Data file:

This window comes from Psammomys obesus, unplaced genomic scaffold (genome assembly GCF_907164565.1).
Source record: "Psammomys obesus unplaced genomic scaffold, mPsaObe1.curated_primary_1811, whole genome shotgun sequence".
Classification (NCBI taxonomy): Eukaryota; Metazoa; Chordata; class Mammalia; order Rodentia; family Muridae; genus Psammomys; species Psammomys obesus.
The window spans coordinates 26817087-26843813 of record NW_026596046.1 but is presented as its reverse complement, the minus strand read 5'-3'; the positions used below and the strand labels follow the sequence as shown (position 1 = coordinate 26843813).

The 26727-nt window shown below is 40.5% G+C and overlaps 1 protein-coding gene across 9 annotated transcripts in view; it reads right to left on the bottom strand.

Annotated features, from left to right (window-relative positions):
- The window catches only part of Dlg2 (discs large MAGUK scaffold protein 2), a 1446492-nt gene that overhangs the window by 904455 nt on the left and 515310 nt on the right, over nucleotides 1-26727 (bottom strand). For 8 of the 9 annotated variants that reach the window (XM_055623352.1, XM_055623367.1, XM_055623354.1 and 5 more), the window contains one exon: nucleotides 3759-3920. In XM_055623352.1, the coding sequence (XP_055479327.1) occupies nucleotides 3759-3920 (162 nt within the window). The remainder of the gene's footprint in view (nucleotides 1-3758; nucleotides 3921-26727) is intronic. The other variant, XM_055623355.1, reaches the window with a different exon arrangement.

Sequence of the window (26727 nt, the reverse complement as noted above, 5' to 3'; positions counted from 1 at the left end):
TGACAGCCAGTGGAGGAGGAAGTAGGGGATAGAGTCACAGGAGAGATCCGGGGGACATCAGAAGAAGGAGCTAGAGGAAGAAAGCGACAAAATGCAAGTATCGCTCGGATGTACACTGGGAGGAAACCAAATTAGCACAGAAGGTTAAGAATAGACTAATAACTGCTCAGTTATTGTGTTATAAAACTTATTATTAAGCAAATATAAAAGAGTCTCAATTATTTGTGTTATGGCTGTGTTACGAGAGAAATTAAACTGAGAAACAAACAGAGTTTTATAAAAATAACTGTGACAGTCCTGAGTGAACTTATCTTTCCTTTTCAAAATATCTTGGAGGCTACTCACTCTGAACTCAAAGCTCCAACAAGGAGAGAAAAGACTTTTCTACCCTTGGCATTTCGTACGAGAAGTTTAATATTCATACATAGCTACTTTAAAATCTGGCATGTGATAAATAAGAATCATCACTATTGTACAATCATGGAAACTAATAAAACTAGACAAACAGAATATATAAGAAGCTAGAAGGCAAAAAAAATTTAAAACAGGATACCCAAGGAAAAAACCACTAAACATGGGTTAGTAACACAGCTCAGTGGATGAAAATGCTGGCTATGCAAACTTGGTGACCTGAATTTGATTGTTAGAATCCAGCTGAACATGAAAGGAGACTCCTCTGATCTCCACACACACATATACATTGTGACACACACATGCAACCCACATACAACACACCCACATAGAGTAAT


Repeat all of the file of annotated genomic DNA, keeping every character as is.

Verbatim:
This window comes from Psammomys obesus, unplaced genomic scaffold (genome assembly GCF_907164565.1).
Source record: "Psammomys obesus unplaced genomic scaffold, mPsaObe1.curated_primary_1811, whole genome shotgun sequence".
Classification (NCBI taxonomy): Eukaryota; Metazoa; Chordata; class Mammalia; order Rodentia; family Muridae; genus Psammomys; species Psammomys obesus.
The window spans coordinates 26817087-26843813 of record NW_026596046.1 but is presented as its reverse complement, the minus strand read 5'-3'; the positions used below and the strand labels follow the sequence as shown (position 1 = coordinate 26843813).

The 26727-nt window shown below is 40.5% G+C and overlaps 1 protein-coding gene across 9 annotated transcripts in view; it reads right to left on the bottom strand.

Annotated features, from left to right (window-relative positions):
- The window catches only part of Dlg2 (discs large MAGUK scaffold protein 2), a 1446492-nt gene that overhangs the window by 904455 nt on the left and 515310 nt on the right, over nucleotides 1-26727 (bottom strand). For 8 of the 9 annotated variants that reach the window (XM_055623352.1, XM_055623367.1, XM_055623354.1 and 5 more), the window contains one exon: nucleotides 3759-3920. In XM_055623352.1, the coding sequence (XP_055479327.1) occupies nucleotides 3759-3920 (162 nt within the window). The remainder of the gene's footprint in view (nucleotides 1-3758; nucleotides 3921-26727) is intronic. The other variant, XM_055623355.1, reaches the window with a different exon arrangement.

Sequence of the window (26727 nt, the reverse complement as noted above, 5' to 3'; positions counted from 1 at the left end):
TGACAGCCAGTGGAGGAGGAAGTAGGGGATAGAGTCACAGGAGAGATCCGGGGGACATCAGAAGAAGGAGCTAGAGGAAGAAAGCGACAAAATGCAAGTATCGCTCGGATGTACACTGGGAGGAAACCAAATTAGCACAGAAGGTTAAGAATAGACTAATAACTGCTCAGTTATTGTGTTATAAAACTTATTATTAAGCAAATATAAAAGAGTCTCAATTATTTGTGTTATGGCTGTGTTACGAGAGAAATTAAACTGAGAAACAAACAGAGTTTTATAAAAATAACTGTGACAGTCCTGAGTGAACTTATCTTTCCTTTTCAAAATATCTTGGAGGCTACTCACTCTGAACTCAAAGCTCCAACAAGGAGAGAAAAGACTTTTCTACCCTTGGCATTTCGTACGAGAAGTTTAATATTCATACATAGCTACTTTAAAATCTGGCATGTGATAAATAAGAATCATCACTATTGTACAATCATGGAAACTAATAAAACTAGACAAACAGAATATATAAGAAGCTAGAAGGCAAAAAAAATTTAAAACAGGATACCCAAGGAAAAAACCACTAAACATGGGTTAGTAACACAGCTCAGTGGATGAAAATGCTGGCTATGCAAACTTGGTGACCTGAATTTGATTGTTAGAATCCAGCTGAACATGAAAGGAGACTCCTCTGATCTCCACACACACATATACATTGTGACACACACATGCAACCCACATACAACACACCCACATAGAGTAAT